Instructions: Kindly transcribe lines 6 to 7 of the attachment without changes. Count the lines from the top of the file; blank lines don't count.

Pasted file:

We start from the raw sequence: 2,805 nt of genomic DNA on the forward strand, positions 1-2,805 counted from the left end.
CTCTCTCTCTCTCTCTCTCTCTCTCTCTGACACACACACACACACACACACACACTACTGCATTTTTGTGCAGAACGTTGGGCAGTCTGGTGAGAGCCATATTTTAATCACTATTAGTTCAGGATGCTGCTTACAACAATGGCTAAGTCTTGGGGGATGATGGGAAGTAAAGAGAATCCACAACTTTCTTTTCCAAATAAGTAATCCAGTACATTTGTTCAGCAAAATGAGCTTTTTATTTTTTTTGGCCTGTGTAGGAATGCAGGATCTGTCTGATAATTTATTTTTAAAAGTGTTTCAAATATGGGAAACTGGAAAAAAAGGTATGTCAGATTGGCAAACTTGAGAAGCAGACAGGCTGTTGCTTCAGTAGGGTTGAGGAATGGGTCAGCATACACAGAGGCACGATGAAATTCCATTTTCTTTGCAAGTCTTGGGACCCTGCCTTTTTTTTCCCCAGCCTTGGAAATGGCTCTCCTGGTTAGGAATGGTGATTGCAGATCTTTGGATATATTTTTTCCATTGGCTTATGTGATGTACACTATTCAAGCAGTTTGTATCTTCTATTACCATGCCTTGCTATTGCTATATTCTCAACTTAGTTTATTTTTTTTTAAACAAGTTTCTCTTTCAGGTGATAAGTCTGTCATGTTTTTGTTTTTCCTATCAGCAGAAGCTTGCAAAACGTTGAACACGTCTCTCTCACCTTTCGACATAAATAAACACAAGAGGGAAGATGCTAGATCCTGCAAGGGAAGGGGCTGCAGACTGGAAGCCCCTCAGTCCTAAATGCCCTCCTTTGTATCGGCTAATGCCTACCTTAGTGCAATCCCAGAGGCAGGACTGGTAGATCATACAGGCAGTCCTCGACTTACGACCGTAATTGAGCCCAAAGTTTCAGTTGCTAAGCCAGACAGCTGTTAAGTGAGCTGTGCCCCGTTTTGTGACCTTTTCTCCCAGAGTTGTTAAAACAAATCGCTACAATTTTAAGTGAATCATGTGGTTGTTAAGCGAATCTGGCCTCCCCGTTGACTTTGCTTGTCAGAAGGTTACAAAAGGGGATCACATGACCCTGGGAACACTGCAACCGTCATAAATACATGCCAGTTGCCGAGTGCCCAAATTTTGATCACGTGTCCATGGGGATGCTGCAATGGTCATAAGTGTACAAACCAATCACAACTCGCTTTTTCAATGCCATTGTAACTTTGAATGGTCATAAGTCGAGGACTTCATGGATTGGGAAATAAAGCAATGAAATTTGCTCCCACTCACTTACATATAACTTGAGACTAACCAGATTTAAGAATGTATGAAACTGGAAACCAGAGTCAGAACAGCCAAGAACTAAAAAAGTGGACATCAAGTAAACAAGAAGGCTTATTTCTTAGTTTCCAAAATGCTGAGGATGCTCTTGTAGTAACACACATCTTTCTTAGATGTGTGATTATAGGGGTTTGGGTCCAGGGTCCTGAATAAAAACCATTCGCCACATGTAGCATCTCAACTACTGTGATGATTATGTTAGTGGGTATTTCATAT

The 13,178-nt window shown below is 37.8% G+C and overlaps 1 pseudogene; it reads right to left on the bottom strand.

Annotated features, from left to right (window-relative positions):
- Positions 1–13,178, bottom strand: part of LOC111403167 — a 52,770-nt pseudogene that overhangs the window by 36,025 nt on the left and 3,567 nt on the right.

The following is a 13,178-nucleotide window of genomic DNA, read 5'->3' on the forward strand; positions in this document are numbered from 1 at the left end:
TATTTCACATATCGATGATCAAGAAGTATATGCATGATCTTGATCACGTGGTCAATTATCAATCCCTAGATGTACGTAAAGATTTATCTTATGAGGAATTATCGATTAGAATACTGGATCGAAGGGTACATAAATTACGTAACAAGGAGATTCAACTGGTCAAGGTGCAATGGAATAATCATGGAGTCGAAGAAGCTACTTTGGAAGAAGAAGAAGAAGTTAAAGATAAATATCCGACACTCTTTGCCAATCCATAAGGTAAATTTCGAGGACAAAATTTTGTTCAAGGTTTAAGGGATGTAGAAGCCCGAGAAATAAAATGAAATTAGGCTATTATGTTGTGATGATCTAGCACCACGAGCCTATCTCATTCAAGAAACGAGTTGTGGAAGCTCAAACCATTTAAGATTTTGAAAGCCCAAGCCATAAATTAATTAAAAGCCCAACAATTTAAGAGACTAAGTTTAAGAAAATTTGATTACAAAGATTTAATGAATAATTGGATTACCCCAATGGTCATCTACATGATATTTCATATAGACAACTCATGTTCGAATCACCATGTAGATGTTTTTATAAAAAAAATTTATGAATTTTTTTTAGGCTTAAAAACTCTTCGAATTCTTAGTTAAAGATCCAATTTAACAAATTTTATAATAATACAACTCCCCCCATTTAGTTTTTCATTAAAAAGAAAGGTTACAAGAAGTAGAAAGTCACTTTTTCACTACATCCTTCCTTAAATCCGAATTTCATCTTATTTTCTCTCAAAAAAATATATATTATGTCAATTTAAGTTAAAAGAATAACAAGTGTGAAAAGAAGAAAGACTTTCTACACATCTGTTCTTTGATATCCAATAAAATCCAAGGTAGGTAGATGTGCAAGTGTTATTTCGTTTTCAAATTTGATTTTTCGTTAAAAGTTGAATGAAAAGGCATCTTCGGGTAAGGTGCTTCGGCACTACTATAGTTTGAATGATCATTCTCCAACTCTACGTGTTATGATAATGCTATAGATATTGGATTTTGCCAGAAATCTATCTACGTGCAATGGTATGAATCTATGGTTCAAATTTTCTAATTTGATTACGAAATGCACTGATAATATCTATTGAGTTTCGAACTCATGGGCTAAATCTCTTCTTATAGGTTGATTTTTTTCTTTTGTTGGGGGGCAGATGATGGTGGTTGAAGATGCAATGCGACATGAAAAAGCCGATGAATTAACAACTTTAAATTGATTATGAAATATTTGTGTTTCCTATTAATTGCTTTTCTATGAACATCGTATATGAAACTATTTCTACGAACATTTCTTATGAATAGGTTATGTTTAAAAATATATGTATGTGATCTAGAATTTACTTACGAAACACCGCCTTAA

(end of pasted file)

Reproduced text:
The following is a 13,178-nucleotide window of genomic DNA, read 5'->3' on the forward strand; positions in this document are numbered from 1 at the left end:
TATTTCACATATCGATGATCAAGAAGTATATGCATGATCTTGATCACGTGGTCAATTATCAATCCCTAGATGTACGTAAAGATTTATCTTATGAGGAATTATCGATTAGAATACTGGATCGAAGGGTACATAAATTACGTAACAAGGAGATTCAACTGGTCAAGGTGCAATGGAATAATCATGGAGTCGAAGAAGCTACTTTGGAAGAAGAAGAAGAAGTTAAAGATAAATATCCGACACTCTTTGCCAATCCATAAGGTAAATTTCGAGGACAAAATTTTGTTCAAGGTTTAAGGGATGTAGAAGCCCGAGAAATAAAATGAAATTAGGCTATTATGTTGTGATGATCTAGCACCACGAGCCTATCTCATTCAAGAAACGAGTTGTGGAAGCTCAAACCATTTAAGATTTTGAAAGCCCAAGCCATAAATTAATTAAAAGCCCAACAATTTAAGAGACTAAGTTTAAGAAAATTTGATTACAAAGATTTAATGAATAATTGGATTACCCCAATGGTCATCTACATGATATTTCATATAGACAACTCATGTTCGAATCACCATGTAGATGTTTTTATAAAAAAAATTTATGAATTTTTTTTAGGCTTAAAAACTCTTCGAATTCTTAGTTAAAGATCCAATTTAACAAATTTTATAATAATACAACTCCCCCCATTTAGTTTTTCATTAAAAAGAAAGGTTACAAGAAGTAGAAAGTCACTTTTTCACTACATCCTTCCTTAAATCCGAATTTCATCTTATTTTCTCTCAAAAAAATATATATTATGTCAATTTAAGTTAAAAGAATAACAAGTGTGAAAAGAAGAAAGACTTTCTACACATCTGTTCTTTGATATCCAATAAAATCCAAGGTAGGTAGATGTGCAAGTGTTATTTCGTTTTCAAATTTGATTTTTCGTTAAAAGTTGAATGAAAAGGCATCTTCGGGTAAGGTGCTTCGGCACTACTATAGTTTGAATGATCATTCTCCAACTCTACGTGTTATGATAATGCTATAGATATTGGATTTTGCCAGAAATCTATCTACGTGCAATGGTATGAATCTATGGTTCAAATTTTCTAATTTGATTACGAAATGCACTGATAATATCTATTGAGTTTCGAACTCATGGGCTAAATCTCTTCTTATAGGTTGATTTTTTTCTTTTGTTGGGGGGCAGATGATGGTGGTTGAAGATGCAATGCGACATGAAAAAGCCGATGAATTAACAACTTTAAATTGATTATGAAATATTTGTGTTTCCTATTAATTGCTTTTCTATGAACATCGTATATGAAACTATTTCTACGAACATTTCTTATGAATAGGTTATGTTTAAAAATATATGTATGTGATCTAGAATTTACTTACGAAACACCGCCTTAA